Learn How to Freeze Fresh Peppers for Later Use

Man in Kitchen Slicing Peppers
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When fresh peppers are in season, they're quite inexpensive, and if you have a garden, they're easy to grow — you might get as many as a dozen peppers from each sweet pepper plant, and more from plants that produce smaller hot peppers. Given that, it makes sense to freeze some of the crop, so that you have peppers on hand through the winter.

You'll be surprised at how readily frozen and defrosted peppers retain their flavor and even some of their crispness.

It's also quite easy to freeze peppers for later use. Some experts recommend blanching peppers in boiling water before freezing them, but that's not really necessary ... and it adds work to the process. Instead, chop and freeze peppers directly.

How to Freeze Peppers

You can preserve both hot peppers and sweet peppers by freezing them. Process as many peppers at once as you can — that cuts down on the overall labor. Gather your peppers, a cutting board, a cookie sheet and freezer bags to start. Here are the steps involved:

  1. Wash and dry your peppers.
  2. Sort through the peppers and set aside any with mold or soft spots. You may be able to make use of part of these peppers immediately, but they will not freeze well.
  3. Slice the peppers in half, and remove all of the seeds. If you're processing hot peppers, take care to keep any of the oil away from your face and eyes. Wear gloves if necessary.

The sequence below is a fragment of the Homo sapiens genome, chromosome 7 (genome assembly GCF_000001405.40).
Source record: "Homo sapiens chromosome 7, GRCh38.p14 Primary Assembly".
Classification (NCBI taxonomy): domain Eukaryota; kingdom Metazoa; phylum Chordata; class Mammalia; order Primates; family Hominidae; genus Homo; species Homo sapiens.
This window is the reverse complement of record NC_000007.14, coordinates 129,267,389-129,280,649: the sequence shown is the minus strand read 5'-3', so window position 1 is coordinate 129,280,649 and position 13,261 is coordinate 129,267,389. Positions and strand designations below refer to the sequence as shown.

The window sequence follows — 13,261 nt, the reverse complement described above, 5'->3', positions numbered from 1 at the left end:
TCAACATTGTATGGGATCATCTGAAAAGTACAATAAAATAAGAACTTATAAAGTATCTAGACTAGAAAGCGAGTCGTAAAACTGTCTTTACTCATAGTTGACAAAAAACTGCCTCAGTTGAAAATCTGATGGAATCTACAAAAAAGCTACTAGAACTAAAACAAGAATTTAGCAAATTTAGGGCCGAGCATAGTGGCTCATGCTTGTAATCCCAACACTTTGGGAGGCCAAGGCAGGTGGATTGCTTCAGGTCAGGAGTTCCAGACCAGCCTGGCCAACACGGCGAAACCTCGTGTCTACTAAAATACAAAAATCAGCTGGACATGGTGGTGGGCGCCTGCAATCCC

4. Next, slice the peppers into whatever size and shape works best for your needs (fat strips, skinny strips, rings, etc.).
  1. If you like to make stuffed peppers, you can even freeze peppers whole. Just cut off the tops, scoop out the seeds, and put the tops back on. Keep in mind that whole peppers will take up lots of freezer space.
  2. Spread the pepper pieces out on a cookie sheet in a single layer, and freeze them (this will keep your peppers from freezing together in clumps).
  1. Then, transfer the frozen peppers to freezer bags.

More Tips for Freezing and Using Peppers

To avoid freezer burn, try to use your peppers within six months of freezing. They'll keep for much longer, though, so no worries if it takes you longer to use them up.

Peppers do lose some of their crispness when frozen, so they're best used in cooked recipes. However, if the loss of crispness doesn't bother you, they're perfectly fine to use uncooked in salads and wraps.

If you're making stuffed peppers with frozen peppers, remove them from the freezer and stuff them while they're still frozen. There's no need to thaw them out first, and in fact they'll be easier to fill this way.